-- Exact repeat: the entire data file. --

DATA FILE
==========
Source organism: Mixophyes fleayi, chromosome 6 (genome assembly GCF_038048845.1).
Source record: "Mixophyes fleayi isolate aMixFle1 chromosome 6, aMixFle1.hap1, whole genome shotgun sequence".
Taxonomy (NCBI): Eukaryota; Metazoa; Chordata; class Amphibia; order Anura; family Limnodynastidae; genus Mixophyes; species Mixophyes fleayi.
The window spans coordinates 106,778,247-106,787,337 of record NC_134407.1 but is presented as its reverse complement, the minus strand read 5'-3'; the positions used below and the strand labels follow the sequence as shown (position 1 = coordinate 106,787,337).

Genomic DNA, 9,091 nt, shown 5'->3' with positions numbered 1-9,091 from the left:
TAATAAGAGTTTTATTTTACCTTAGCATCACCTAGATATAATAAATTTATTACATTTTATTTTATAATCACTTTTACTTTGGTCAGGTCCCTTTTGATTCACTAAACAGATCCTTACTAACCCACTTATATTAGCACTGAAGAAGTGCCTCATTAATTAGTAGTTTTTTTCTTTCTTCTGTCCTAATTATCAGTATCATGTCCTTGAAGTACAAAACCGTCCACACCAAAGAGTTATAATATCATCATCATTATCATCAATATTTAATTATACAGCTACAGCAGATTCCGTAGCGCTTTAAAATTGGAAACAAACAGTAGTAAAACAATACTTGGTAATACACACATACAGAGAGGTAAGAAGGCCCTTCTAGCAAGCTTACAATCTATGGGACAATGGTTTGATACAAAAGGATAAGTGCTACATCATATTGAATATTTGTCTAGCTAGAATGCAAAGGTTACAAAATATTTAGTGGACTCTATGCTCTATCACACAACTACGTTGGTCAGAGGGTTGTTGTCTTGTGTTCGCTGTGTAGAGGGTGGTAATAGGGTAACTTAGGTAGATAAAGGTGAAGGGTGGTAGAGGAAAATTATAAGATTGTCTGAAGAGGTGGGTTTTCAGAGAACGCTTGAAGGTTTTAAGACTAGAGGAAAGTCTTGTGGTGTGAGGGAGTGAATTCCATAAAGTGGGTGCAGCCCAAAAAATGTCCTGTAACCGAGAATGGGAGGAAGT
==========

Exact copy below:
Source organism: Mixophyes fleayi, chromosome 6 (genome assembly GCF_038048845.1).
Source record: "Mixophyes fleayi isolate aMixFle1 chromosome 6, aMixFle1.hap1, whole genome shotgun sequence".
Taxonomy (NCBI): Eukaryota; Metazoa; Chordata; class Amphibia; order Anura; family Limnodynastidae; genus Mixophyes; species Mixophyes fleayi.
The window spans coordinates 106,778,247-106,787,337 of record NC_134407.1 but is presented as its reverse complement, the minus strand read 5'-3'; the positions used below and the strand labels follow the sequence as shown (position 1 = coordinate 106,787,337).

Genomic DNA, 9,091 nt, shown 5'->3' with positions numbered 1-9,091 from the left:
TAATAAGAGTTTTATTTTACCTTAGCATCACCTAGATATAATAAATTTATTACATTTTATTTTATAATCACTTTTACTTTGGTCAGGTCCCTTTTGATTCACTAAACAGATCCTTACTAACCCACTTATATTAGCACTGAAGAAGTGCCTCATTAATTAGTAGTTTTTTTCTTTCTTCTGTCCTAATTATCAGTATCATGTCCTTGAAGTACAAAACCGTCCACACCAAAGAGTTATAATATCATCATCATTATCATCAATATTTAATTATACAGCTACAGCAGATTCCGTAGCGCTTTAAAATTGGAAACAAACAGTAGTAAAACAATACTTGGTAATACACACATACAGAGAGGTAAGAAGGCCCTTCTAGCAAGCTTACAATCTATGGGACAATGGTTTGATACAAAAGGATAAGTGCTACATCATATTGAATATTTGTCTAGCTAGAATGCAAAGGTTACAAAATATTTAGTGGACTCTATGCTCTATCACACAACTACGTTGGTCAGAGGGTTGTTGTCTTGTGTTCGCTGTGTAGAGGGTGGTAATAGGGTAACTTAGGTAGATAAAGGTGAAGGGTGGTAGAGGAAAATTATAAGATTGTCTGAAGAGGTGGGTTTTCAGAGAACGCTTGAAGGTTTTAAGACTAGAGGAAAGTCTTGTGGTGTGAGGGAGTGAATTCCATAAAGTGGGTGCAGCCCAAAAAATGTCCTGTAACCGAGAATGGGAGGAAGT